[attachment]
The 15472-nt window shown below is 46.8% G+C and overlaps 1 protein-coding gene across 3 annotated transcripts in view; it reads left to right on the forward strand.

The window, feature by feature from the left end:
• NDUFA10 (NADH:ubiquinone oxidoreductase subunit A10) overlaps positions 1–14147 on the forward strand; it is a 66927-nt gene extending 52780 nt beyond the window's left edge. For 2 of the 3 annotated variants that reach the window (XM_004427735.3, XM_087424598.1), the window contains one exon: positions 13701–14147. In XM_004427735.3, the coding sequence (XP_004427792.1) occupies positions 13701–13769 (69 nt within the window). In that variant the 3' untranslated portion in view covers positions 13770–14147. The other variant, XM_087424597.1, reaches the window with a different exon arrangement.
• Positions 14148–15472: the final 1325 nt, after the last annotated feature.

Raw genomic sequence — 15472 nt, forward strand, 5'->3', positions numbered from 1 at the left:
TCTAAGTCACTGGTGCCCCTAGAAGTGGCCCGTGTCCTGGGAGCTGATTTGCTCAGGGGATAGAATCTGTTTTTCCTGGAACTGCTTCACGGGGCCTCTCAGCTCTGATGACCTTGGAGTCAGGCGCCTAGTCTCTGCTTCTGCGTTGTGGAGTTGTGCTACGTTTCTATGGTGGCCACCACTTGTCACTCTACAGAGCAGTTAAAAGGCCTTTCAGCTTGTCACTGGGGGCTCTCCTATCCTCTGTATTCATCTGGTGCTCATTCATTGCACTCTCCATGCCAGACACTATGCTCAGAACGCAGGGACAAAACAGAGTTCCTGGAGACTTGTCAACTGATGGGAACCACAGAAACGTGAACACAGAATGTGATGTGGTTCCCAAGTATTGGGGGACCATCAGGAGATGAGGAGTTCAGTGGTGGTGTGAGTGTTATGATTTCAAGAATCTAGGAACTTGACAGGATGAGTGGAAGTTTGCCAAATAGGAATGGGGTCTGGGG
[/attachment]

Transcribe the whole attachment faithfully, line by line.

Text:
The 15472-nt window shown below is 46.8% G+C and overlaps 1 protein-coding gene across 3 annotated transcripts in view; it reads left to right on the forward strand.

The window, feature by feature from the left end:
• NDUFA10 (NADH:ubiquinone oxidoreductase subunit A10) overlaps positions 1–14147 on the forward strand; it is a 66927-nt gene extending 52780 nt beyond the window's left edge. For 2 of the 3 annotated variants that reach the window (XM_004427735.3, XM_087424598.1), the window contains one exon: positions 13701–14147. In XM_004427735.3, the coding sequence (XP_004427792.1) occupies positions 13701–13769 (69 nt within the window). In that variant the 3' untranslated portion in view covers positions 13770–14147. The other variant, XM_087424597.1, reaches the window with a different exon arrangement.
• Positions 14148–15472: the final 1325 nt, after the last annotated feature.

Raw genomic sequence — 15472 nt, forward strand, 5'->3', positions numbered from 1 at the left:
TCTAAGTCACTGGTGCCCCTAGAAGTGGCCCGTGTCCTGGGAGCTGATTTGCTCAGGGGATAGAATCTGTTTTTCCTGGAACTGCTTCACGGGGCCTCTCAGCTCTGATGACCTTGGAGTCAGGCGCCTAGTCTCTGCTTCTGCGTTGTGGAGTTGTGCTACGTTTCTATGGTGGCCACCACTTGTCACTCTACAGAGCAGTTAAAAGGCCTTTCAGCTTGTCACTGGGGGCTCTCCTATCCTCTGTATTCATCTGGTGCTCATTCATTGCACTCTCCATGCCAGACACTATGCTCAGAACGCAGGGACAAAACAGAGTTCCTGGAGACTTGTCAACTGATGGGAACCACAGAAACGTGAACACAGAATGTGATGTGGTTCCCAAGTATTGGGGGACCATCAGGAGATGAGGAGTTCAGTGGTGGTGTGAGTGTTATGATTTCAAGAATCTAGGAACTTGACAGGATGAGTGGAAGTTTGCCAAATAGGAATGGGGTCTGGGG